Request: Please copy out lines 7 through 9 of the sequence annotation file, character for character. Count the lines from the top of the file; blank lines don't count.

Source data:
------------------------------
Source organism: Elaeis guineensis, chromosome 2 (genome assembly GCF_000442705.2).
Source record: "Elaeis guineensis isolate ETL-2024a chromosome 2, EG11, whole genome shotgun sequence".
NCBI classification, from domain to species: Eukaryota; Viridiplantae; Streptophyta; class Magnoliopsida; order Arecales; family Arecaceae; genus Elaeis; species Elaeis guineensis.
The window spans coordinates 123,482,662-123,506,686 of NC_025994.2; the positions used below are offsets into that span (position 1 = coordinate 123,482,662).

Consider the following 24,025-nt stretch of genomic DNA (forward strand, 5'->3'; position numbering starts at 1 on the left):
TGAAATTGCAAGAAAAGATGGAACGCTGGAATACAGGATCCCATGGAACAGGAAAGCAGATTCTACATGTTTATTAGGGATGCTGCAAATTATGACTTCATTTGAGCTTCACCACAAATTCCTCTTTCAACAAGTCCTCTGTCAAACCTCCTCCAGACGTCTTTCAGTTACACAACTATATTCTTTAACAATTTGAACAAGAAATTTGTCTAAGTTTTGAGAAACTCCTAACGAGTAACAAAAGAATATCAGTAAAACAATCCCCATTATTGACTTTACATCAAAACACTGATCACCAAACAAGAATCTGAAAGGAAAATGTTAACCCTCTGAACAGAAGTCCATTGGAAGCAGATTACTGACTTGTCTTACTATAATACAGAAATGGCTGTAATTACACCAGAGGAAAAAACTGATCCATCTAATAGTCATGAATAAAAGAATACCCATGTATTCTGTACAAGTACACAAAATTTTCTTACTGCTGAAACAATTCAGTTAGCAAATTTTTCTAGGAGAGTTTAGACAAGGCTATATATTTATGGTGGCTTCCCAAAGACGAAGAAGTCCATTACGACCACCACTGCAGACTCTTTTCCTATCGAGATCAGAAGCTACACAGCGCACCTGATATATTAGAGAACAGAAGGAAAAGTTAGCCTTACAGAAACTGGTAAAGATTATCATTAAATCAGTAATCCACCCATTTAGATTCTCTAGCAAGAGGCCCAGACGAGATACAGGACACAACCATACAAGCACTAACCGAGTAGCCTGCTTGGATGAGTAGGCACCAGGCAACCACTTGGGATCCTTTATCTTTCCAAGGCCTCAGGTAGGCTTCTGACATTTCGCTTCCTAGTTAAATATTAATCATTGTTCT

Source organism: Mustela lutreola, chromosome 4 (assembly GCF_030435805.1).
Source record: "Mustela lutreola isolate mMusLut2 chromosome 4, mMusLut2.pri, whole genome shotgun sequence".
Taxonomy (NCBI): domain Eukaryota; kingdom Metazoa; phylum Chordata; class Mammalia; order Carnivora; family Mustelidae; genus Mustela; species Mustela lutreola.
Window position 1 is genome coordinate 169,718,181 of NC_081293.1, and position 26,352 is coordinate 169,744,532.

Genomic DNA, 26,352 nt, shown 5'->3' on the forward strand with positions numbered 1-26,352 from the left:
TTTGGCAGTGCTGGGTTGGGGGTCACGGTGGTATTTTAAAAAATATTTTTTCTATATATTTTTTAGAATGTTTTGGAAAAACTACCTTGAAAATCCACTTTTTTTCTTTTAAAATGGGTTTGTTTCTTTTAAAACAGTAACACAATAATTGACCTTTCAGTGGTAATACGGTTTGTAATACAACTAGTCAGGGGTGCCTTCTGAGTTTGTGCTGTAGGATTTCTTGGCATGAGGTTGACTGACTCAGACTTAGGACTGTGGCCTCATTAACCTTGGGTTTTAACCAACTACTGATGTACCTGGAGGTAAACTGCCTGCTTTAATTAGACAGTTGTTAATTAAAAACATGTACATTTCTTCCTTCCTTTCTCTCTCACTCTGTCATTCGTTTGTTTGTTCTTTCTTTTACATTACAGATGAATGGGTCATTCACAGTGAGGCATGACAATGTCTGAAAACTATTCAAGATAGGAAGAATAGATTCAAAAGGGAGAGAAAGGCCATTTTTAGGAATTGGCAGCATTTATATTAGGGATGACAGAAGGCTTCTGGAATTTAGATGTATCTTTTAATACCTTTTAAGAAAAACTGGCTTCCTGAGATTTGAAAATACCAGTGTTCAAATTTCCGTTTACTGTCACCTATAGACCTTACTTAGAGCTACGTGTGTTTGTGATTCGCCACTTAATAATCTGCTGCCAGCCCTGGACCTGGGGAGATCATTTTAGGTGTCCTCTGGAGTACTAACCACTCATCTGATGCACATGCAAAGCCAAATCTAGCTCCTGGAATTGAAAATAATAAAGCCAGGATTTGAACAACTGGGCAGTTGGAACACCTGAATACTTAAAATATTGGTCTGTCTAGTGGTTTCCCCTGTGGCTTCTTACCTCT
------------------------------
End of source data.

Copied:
Source organism: Mustela lutreola, chromosome 4 (assembly GCF_030435805.1).
Source record: "Mustela lutreola isolate mMusLut2 chromosome 4, mMusLut2.pri, whole genome shotgun sequence".
Taxonomy (NCBI): domain Eukaryota; kingdom Metazoa; phylum Chordata; class Mammalia; order Carnivora; family Mustelidae; genus Mustela; species Mustela lutreola.